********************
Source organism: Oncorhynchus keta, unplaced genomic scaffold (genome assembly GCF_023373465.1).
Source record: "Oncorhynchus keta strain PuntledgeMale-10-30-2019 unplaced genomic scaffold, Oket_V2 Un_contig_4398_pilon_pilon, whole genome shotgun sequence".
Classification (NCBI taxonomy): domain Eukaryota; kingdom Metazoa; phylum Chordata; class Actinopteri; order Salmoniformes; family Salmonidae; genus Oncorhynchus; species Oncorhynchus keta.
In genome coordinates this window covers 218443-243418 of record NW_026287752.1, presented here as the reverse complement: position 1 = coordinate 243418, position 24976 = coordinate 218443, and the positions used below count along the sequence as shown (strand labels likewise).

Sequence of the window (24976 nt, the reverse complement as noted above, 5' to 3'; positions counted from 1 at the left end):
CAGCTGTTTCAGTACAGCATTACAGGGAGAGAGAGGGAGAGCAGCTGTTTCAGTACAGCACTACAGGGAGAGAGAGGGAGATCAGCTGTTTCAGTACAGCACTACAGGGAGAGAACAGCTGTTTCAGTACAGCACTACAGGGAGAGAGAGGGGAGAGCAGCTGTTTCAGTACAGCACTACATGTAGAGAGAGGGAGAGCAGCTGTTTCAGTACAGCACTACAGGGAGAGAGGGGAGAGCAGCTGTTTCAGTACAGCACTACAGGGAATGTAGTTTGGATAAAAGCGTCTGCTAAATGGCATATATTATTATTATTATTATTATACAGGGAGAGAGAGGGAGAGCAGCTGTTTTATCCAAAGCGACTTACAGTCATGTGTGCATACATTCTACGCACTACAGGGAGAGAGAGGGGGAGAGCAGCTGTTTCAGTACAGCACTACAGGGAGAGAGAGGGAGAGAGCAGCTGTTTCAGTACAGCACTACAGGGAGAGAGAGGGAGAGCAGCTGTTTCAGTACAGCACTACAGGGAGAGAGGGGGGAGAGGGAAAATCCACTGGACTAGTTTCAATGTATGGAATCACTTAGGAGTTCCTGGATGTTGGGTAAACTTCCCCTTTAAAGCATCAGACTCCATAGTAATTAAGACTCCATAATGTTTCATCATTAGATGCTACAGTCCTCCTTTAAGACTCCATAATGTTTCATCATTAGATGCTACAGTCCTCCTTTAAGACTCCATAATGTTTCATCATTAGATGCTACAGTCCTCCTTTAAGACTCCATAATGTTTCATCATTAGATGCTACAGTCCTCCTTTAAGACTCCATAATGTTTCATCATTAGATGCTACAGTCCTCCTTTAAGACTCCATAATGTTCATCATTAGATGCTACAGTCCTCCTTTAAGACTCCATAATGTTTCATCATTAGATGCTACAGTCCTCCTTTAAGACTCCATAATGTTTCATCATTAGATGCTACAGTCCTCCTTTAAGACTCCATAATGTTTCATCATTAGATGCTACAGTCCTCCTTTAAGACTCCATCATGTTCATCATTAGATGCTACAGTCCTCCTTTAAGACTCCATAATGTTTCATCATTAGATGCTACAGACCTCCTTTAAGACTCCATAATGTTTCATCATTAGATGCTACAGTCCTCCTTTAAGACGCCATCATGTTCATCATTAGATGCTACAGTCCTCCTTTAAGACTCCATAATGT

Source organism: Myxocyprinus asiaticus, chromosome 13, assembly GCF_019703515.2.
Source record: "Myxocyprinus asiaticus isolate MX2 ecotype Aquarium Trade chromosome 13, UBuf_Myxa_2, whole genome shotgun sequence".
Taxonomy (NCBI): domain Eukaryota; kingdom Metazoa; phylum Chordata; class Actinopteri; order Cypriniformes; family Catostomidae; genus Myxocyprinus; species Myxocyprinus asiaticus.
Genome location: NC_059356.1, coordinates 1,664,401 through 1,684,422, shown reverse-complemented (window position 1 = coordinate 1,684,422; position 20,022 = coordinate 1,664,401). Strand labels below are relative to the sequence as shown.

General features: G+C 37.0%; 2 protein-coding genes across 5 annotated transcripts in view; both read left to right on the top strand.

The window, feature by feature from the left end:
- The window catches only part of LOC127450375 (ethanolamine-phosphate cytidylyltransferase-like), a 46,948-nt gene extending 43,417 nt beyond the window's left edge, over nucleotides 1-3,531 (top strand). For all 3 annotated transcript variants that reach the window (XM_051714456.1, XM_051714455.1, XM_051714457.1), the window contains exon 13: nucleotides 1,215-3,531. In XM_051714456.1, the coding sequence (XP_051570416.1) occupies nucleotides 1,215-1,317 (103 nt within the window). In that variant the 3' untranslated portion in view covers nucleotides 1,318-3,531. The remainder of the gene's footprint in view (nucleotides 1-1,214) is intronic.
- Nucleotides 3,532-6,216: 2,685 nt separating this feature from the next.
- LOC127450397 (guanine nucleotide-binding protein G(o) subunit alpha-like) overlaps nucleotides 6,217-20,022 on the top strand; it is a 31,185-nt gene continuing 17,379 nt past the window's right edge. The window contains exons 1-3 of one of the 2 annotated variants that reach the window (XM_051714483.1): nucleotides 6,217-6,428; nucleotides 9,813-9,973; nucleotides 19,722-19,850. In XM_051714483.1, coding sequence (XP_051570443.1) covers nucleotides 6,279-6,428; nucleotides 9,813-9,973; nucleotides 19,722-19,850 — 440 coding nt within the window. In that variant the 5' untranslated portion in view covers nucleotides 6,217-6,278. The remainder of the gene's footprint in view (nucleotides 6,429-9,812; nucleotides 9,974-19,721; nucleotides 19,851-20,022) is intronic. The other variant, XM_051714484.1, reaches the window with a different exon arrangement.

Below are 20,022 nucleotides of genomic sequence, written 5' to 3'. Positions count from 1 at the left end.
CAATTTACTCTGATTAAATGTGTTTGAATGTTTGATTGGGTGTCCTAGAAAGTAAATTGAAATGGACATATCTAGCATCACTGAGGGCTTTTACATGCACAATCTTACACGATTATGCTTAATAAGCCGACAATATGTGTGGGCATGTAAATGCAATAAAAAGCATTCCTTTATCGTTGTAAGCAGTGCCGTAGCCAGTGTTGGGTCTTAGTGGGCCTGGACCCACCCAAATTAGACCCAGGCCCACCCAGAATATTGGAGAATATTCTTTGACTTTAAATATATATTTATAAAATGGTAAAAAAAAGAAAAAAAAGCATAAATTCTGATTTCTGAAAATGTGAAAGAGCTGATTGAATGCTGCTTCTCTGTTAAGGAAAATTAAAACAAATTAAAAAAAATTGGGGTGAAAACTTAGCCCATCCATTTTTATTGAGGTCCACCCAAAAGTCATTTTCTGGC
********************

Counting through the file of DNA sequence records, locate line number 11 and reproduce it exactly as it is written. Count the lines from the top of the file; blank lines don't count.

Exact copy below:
General features: G+C 37.0%; 2 protein-coding genes across 5 annotated transcripts in view; both read left to right on the top strand.